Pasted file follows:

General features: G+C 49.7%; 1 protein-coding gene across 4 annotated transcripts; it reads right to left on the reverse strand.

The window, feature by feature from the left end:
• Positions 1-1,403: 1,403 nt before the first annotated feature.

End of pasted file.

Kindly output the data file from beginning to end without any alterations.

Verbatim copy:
General features: G+C 49.7%; 1 protein-coding gene across 4 annotated transcripts; it reads right to left on the reverse strand.

The window, feature by feature from the left end:
• Positions 1-1,403: 1,403 nt before the first annotated feature.